Polls

Is there an unsecured wireless network near you?
 
Okay, Google: Why does Chromecast clobber Wi-Fi connections?
Monday, 15 January 2018 12:58

Wi-Fi router vendors have started issuing patches to defend their products against Google Chromecast devices.

TP-Link and Linksys were first out of the blocks with firmware fixes, and TP-Link has posted this explanation of the issue.

The bug is not in the routers, but in Google's "Cast" feature, used in Chromecast, Google Home, and other devices. Cast sends multicast DNS (MDNS) packets as a keep-alive for connections to products like Google Home, and it seems someone forgot to configure the feature to go quiet when Chromecast devices are sleeping.

That, at least, is how Vulture South reads the issue that TP-Link's engineer described:

It continues: “The longer your device is in 'sleep', the larger this packet burst will be.”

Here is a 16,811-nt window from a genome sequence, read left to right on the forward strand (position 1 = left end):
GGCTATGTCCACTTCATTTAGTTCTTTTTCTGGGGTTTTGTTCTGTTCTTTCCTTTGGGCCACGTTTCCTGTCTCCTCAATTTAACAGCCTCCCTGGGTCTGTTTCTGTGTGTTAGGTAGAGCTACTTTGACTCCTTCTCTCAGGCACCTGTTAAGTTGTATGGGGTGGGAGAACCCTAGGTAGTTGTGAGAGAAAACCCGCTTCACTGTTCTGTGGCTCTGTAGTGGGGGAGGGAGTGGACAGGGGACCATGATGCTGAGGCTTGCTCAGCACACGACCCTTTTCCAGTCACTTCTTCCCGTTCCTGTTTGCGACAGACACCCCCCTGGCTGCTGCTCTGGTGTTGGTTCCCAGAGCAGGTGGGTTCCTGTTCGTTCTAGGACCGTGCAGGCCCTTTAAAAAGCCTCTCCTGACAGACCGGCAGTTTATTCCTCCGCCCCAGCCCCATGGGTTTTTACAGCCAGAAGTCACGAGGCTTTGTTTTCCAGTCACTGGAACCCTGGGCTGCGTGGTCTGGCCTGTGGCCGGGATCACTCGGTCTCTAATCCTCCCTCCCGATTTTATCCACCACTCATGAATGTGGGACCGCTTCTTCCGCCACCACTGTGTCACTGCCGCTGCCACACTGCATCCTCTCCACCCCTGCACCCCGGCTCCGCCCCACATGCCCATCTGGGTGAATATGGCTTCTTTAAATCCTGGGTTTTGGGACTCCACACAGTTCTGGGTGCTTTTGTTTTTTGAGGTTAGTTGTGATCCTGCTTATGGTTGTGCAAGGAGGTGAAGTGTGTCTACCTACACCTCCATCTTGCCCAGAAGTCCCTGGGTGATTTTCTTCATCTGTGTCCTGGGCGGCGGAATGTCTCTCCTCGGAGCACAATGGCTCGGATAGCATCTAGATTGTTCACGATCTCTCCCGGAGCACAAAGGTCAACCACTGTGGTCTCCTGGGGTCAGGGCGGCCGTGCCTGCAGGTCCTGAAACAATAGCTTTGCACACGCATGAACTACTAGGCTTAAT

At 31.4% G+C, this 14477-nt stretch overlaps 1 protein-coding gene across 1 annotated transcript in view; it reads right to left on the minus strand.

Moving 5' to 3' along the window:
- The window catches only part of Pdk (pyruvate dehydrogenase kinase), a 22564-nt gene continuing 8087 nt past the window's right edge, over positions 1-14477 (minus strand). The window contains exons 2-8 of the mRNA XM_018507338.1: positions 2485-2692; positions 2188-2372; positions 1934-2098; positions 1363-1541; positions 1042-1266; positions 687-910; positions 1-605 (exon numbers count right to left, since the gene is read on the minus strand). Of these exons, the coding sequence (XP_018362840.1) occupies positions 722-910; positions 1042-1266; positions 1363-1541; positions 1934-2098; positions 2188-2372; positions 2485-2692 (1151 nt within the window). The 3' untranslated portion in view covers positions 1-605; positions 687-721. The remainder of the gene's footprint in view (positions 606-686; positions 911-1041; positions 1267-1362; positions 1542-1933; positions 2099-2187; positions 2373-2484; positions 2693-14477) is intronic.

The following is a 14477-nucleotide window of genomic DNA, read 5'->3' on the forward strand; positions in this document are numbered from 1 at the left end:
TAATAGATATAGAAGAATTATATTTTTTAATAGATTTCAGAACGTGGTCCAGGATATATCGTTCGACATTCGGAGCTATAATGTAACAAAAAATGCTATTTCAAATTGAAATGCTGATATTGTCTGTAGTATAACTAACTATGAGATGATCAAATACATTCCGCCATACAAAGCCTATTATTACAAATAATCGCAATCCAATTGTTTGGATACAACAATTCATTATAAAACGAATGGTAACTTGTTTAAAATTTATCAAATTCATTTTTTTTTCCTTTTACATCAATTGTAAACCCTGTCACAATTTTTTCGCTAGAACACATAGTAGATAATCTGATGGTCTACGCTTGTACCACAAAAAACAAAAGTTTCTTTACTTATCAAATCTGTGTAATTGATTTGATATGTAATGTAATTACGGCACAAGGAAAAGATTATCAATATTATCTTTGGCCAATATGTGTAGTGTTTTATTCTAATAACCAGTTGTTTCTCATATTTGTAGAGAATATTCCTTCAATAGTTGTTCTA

If left alone long enough, TP-Link warned, the burst will fill up the router's memory and leave a reboot the only option to restore connectivity.

As a poster to this Reddit thread noted, MDNS uses UDP – and UDP doesn't have congestion control.

Linksys posted its firmware update here, while Netgear acknowledged the issue and put up a beta firmware release here.

ASUS users may also be affected.

It should be noted that the router vendors' fixes are mitigations while the world waits for Google to patch Cast. ®

Source: http://bit.ly/2FDSkNP